They question whether we should celebrate more wholesale audience engagement in driving the news agenda. “[D]espite the somewhat sunny optimism of many journalism scholars,” they write, “we contend that this narrative portends a drift away from journalism ethics, toward an audience-centered free for-all governed by market logic. If we re-center journalism and its democratic obligations at the heart of the debate, the optimism about the reversal of top-down power structures can instead be read as a deep pessimism about the promise of journalism itself and of journalists’ capability to execute their role-related responsibilities.” The techno-centric view of journalism’s future neglects the crucial role that journalism has in deliberately bringing people together around a shared sense of vital issues, the authors suggest. In the era of web analytics, the news media’s “role should be about understanding what the audience wants and…balance[ing] this against what the audience needs.”
The study looks at the transition by the Financial Times and the Telegraph from print to digital. The authors conducted a series of in-depth interviews with senior executives and managing editors. For the FT, there have been myriad aggressive changes to adapt to the web, and the staff is now about 50/50 print versus web-focused. Staff hours are allocated differently around the news cycle, though problems remain: “One senior manager conceded that whereas the number of stories published every hour at FT.com throughout a 24-hour period typically increases very markedly in the early evening when the print edition of the newspaper is approaching its production deadline, the known peak periods in usage of FT.com occur elsewhere in the day.” Web analytics are playing a much bigger role, leading to some other frictions: “Significant tensions have begun to emerge between enhancing the discoverability of the FT’s content in order to build the relationship with the customer and subtly shifting editors’ news judgements about what matters — all in the cause of growing the revenue stream deriving from increased purchases of digital content.” In terms of the Telegraph, many of the same changes — and tensions — were present, Schlesinger and Doyle found. “The Telegraph is still addressing,” they write, “the matter of how best to achieve a balance between the drive to update stories and the need to offer added value to reinforce reader ‘engagement’, seen as essential to growing the subscriber base.”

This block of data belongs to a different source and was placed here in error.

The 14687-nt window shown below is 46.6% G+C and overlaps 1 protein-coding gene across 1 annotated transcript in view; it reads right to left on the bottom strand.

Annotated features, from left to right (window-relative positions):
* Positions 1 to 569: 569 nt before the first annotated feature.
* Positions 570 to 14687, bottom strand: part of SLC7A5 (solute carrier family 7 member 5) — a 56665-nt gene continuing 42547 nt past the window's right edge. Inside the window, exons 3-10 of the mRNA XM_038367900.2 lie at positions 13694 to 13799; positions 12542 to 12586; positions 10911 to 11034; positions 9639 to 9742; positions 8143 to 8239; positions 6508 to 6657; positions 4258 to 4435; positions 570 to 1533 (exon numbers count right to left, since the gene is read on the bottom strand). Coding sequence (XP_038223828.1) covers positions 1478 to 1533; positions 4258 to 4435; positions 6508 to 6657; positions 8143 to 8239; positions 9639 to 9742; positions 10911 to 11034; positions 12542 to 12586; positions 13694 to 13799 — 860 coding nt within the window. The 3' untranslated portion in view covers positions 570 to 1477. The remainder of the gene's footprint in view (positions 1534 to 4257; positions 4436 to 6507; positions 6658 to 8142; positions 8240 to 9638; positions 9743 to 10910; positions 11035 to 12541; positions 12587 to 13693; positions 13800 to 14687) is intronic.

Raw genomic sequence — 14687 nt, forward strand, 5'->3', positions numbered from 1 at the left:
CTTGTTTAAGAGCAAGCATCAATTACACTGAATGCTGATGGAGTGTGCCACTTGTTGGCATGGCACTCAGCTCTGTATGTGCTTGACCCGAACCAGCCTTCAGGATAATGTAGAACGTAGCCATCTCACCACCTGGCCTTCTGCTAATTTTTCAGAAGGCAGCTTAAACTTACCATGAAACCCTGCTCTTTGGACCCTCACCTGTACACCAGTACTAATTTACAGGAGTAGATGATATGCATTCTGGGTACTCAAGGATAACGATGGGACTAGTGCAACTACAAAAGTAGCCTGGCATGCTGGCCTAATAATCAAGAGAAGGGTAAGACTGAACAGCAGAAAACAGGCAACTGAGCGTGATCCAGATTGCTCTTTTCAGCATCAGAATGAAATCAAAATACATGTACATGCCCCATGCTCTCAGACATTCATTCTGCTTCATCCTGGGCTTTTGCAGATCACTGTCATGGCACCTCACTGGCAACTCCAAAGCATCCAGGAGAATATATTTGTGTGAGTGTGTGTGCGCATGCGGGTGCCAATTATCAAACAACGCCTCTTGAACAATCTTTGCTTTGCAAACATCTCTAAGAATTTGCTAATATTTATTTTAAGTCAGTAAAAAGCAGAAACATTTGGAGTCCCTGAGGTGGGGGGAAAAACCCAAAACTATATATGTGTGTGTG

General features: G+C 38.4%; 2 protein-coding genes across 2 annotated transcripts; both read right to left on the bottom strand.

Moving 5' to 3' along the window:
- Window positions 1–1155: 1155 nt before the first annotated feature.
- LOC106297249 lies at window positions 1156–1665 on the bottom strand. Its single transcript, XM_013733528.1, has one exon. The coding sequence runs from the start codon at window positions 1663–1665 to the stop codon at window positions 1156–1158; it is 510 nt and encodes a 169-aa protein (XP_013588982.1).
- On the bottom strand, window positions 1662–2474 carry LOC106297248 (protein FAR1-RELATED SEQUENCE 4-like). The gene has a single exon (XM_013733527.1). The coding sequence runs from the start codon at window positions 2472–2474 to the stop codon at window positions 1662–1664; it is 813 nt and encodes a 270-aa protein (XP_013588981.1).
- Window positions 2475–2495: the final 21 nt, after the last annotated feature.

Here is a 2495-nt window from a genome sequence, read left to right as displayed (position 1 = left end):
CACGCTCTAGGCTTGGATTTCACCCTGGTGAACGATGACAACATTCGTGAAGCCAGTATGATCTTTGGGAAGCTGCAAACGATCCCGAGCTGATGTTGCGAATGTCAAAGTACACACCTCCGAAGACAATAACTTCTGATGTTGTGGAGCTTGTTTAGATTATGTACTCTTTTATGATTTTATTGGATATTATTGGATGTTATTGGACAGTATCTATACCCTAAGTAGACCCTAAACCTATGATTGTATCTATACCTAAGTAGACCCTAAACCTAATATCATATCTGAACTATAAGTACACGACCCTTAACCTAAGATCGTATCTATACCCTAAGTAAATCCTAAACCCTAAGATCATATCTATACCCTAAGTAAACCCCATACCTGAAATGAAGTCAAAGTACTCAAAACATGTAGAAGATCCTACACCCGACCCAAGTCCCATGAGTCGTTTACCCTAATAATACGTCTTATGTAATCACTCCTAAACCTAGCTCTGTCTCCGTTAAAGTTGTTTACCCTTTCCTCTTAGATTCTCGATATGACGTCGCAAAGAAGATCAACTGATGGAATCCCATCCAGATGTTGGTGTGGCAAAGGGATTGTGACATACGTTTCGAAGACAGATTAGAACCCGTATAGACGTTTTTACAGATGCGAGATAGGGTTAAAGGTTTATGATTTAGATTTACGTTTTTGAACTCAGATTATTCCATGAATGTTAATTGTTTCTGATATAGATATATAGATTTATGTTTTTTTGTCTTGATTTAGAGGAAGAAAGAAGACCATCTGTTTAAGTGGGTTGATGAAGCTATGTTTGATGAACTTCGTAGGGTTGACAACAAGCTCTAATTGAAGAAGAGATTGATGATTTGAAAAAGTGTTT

The researchers conclude that “as the present transformation places ever-greater emphasis on data-driven models within newsrooms, inevitably new questions will be posed concerning the nature of journalistic practice and its legitimations.”